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I'd like to prove this "second form" of Bellman's equation: $v(s) = \mathbb{E}[R_{t + 1} + \gamma v(S_{t+1}) \mid S_{t} = s]$ starting from Bellman's equation: $v(s) = \mathbb{E}[G_{t} \mid S_{t} = s]$ where the return $G_{t}$ is defined as follows: $G_{t} = \sum_{k=0}^{\infty}{\gamma^{k}R_{t+k+1}}$.

I tried to use the linearity of the expectation as follows: $v(s) = \mathbb{E}[R_{t+1} \mid S_{t} = s] + \mathbb{E}[\sum_{k = 1}^{\infty}{\gamma^{k}R_{t+k+1}} \mid S_{t} = s]$

Which gives us: $v(s) = \mathbb{E}[R_{t+1} \mid S_{t} = s] + \gamma\mathbb{E}[\sum_{k = 0}^{\infty}{\gamma^{k}R_{(t + 1) + k + 1}} \mid S_{t} = s] = \mathbb{E}[R_{t+1} \mid S_{t} = s] + \gamma\mathbb{E}[G_{t + 1} \mid S_{t} = s]$

I also tried to develop the second formula: $v(s) = \mathbb{E}[R_{t+1} \mid S_{t} = s] + \gamma\mathbb{E}[v(S_{t+1}) \mid S_{t} = s]$ and I'm tempted to say that $\mathbb{E}[G_{t+1} \mid S_{t} = s] = \mathbb{E}[v(S_{t+1}) \mid S_{t} = s]$ but that would only be right in the case that both follow conditions are verified:

  1. We have the value function of a particular state $s^\prime$ inside the expectation of the second term (something like $\mathbb{E}[v(s^\prime) \mid S_{t} = s]$ which would directly give $v(s^\prime)$ since it's a scalar) and not $v(S_{t+1})$.
  2. We have $\mathbb{E}[G_{t+1} \mid S_{\textbf{t+1}} = s^\prime]$ in the second term.

I'm probably not understanding something correctly especially what $v(S_{t+1})$ would mean (that wasn't covered in the material I'm following but for me it would be just a function that maps the possible states at time step $t+1$ to the expected return starting from that step at that time step).

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  • $\begingroup$ This seems like it would be more appropriate for cs.stackexchange. $\endgroup$ Jun 14 at 23:33
  • $\begingroup$ @ThePointer thank you for your comment. I'm sorry I didn't see it earlier, I've already solved my question and posted it as an answer. I wonder if I should just delete the question if it's irrelevant to this forum. $\endgroup$
    – Daviiid
    Jun 14 at 23:44
  • $\begingroup$ It might not be irrelevant (there's a tag for the Bellman equations in the context of reinforcement learning), but cs.stackexchange might have been the better place for this question. Nonetheless, I suggest you leave it, so that others may benefit from it in the future. And close your question by accepting your answer when the system allows. $\endgroup$ Jun 14 at 23:46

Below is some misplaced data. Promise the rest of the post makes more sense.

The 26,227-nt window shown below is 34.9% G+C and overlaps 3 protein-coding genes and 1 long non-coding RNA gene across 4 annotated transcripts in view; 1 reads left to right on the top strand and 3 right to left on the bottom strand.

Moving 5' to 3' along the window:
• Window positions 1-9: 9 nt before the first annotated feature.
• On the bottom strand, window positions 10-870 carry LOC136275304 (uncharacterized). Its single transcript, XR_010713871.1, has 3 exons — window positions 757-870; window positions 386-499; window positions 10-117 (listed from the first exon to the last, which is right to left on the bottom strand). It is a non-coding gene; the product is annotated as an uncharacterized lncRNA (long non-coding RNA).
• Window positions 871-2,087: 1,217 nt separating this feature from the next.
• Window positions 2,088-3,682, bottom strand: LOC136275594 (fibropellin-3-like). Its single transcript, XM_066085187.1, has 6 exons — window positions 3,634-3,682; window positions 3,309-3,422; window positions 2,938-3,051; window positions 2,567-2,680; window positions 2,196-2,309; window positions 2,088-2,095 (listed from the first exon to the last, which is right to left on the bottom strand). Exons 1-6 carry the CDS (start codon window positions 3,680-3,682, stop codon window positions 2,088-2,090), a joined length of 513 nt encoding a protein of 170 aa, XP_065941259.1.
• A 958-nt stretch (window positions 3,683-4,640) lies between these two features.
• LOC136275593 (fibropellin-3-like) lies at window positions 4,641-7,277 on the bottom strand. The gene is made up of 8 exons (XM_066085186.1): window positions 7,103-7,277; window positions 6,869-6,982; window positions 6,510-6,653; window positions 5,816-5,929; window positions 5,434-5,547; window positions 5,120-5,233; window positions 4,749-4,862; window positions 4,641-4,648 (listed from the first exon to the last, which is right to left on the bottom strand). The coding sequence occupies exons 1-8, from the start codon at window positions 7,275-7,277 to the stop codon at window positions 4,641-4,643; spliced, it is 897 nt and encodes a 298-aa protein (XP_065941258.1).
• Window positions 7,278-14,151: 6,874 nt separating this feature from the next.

• $\begingroup$ @ThePointer thank you! I'll keep that in mind for future similar questions. $\endgroup$
    – Daviiid
    Jun 14 at 23:47
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    $\begingroup$ @ThePointer I disagree, in as much as questions about the maths behind reinforcement learning - or any AI-related topic - are very much on-topic here. It is more often the coding problems that get marked as off-topic here. When the coding issue is regardling theory comprehension (as opposed to more obvious bug or programming language issue) then I believe that should be on topic here too. If you'd like to clarify or debate further, then you could take it to meta. $\endgroup$ Jun 15 at 6:46
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Since my question arose from my incomprehension of $v(S_{t + 1})$ and since I got clarifications on it by Neil Slater, I thought I'd go back to this question and try to answer it again.

So I'm assuming that $v(S_{t + 1})$ is a random variable made by the composition of the state-value function $v$ and the random variable $S_{t + 1}$.

Since $v(s) = \mathbb{E}[G_{t + 1} \mid S_{t + 1} = s]$, the random variable $v(S_{t + 1})$ is $\mathbb{E}[G_{t + 1} \mid S_{t + 1}]$. Using a corollary of the total expectation theorem we get that $\mathbb{E}[v(S_{t + 1}) \mid S_{t} = s] = \mathbb{E}[G_{t+1} \mid S_{t} = s]$. This proved, we can conclude using first developments of the question.

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